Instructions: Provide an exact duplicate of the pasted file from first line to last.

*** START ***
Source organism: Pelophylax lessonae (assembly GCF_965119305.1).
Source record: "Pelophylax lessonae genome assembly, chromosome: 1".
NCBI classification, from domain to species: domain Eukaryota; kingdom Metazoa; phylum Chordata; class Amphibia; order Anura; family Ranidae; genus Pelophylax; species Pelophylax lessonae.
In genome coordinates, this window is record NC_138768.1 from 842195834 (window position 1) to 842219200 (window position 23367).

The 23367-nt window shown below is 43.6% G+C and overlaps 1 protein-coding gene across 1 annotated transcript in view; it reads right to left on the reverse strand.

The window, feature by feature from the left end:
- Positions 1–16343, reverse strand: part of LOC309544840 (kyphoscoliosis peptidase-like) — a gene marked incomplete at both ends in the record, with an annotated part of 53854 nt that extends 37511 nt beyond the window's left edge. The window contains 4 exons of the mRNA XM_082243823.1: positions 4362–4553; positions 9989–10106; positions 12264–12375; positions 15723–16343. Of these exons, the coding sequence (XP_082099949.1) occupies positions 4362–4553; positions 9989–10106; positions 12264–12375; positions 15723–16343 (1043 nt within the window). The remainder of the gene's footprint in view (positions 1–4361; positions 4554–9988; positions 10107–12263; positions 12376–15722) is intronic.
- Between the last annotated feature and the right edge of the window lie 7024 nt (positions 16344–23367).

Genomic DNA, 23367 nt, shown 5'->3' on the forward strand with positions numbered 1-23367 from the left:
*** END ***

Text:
Source organism: Pelophylax lessonae (assembly GCF_965119305.1).
Source record: "Pelophylax lessonae genome assembly, chromosome: 1".
NCBI classification, from domain to species: domain Eukaryota; kingdom Metazoa; phylum Chordata; class Amphibia; order Anura; family Ranidae; genus Pelophylax; species Pelophylax lessonae.
In genome coordinates, this window is record NC_138768.1 from 842195834 (window position 1) to 842219200 (window position 23367).

The 23367-nt window shown below is 43.6% G+C and overlaps 1 protein-coding gene across 1 annotated transcript in view; it reads right to left on the reverse strand.

The window, feature by feature from the left end:
- Positions 1–16343, reverse strand: part of LOC309544840 (kyphoscoliosis peptidase-like) — a gene marked incomplete at both ends in the record, with an annotated part of 53854 nt that extends 37511 nt beyond the window's left edge. The window contains 4 exons of the mRNA XM_082243823.1: positions 4362–4553; positions 9989–10106; positions 12264–12375; positions 15723–16343. Of these exons, the coding sequence (XP_082099949.1) occupies positions 4362–4553; positions 9989–10106; positions 12264–12375; positions 15723–16343 (1043 nt within the window). The remainder of the gene's footprint in view (positions 1–4361; positions 4554–9988; positions 10107–12263; positions 12376–15722) is intronic.
- Between the last annotated feature and the right edge of the window lie 7024 nt (positions 16344–23367).

Genomic DNA, 23367 nt, shown 5'->3' on the forward strand with positions numbered 1-23367 from the left: